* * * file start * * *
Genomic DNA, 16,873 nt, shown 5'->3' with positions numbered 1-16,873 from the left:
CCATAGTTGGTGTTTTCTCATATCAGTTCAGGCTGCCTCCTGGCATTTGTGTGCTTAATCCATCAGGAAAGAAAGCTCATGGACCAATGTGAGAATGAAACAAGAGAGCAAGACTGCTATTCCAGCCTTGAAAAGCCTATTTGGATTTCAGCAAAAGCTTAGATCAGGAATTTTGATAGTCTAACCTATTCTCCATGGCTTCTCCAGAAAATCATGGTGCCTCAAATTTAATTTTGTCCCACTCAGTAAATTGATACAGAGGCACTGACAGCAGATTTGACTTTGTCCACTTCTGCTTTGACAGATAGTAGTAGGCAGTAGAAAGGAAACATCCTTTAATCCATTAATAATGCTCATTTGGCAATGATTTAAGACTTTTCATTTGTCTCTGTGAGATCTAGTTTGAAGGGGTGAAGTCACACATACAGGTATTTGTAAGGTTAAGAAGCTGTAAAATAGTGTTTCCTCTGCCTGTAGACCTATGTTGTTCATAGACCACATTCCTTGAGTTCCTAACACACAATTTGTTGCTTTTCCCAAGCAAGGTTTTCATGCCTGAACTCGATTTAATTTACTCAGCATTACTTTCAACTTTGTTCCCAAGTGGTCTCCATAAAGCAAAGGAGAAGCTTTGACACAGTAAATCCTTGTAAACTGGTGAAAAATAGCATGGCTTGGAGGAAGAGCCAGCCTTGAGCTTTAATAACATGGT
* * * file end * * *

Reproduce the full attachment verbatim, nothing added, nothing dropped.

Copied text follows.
Genomic DNA, 16,873 nt, shown 5'->3' with positions numbered 1-16,873 from the left:
CCATAGTTGGTGTTTTCTCATATCAGTTCAGGCTGCCTCCTGGCATTTGTGTGCTTAATCCATCAGGAAAGAAAGCTCATGGACCAATGTGAGAATGAAACAAGAGAGCAAGACTGCTATTCCAGCCTTGAAAAGCCTATTTGGATTTCAGCAAAAGCTTAGATCAGGAATTTTGATAGTCTAACCTATTCTCCATGGCTTCTCCAGAAAATCATGGTGCCTCAAATTTAATTTTGTCCCACTCAGTAAATTGATACAGAGGCACTGACAGCAGATTTGACTTTGTCCACTTCTGCTTTGACAGATAGTAGTAGGCAGTAGAAAGGAAACATCCTTTAATCCATTAATAATGCTCATTTGGCAATGATTTAAGACTTTTCATTTGTCTCTGTGAGATCTAGTTTGAAGGGGTGAAGTCACACATACAGGTATTTGTAAGGTTAAGAAGCTGTAAAATAGTGTTTCCTCTGCCTGTAGACCTATGTTGTTCATAGACCACATTCCTTGAGTTCCTAACACACAATTTGTTGCTTTTCCCAAGCAAGGTTTTCATGCCTGAACTCGATTTAATTTACTCAGCATTACTTTCAACTTTGTTCCCAAGTGGTCTCCATAAAGCAAAGGAGAAGCTTTGACACAGTAAATCCTTGTAAACTGGTGAAAAATAGCATGGCTTGGAGGAAGAGCCAGCCTTGAGCTTTAATAACATGGT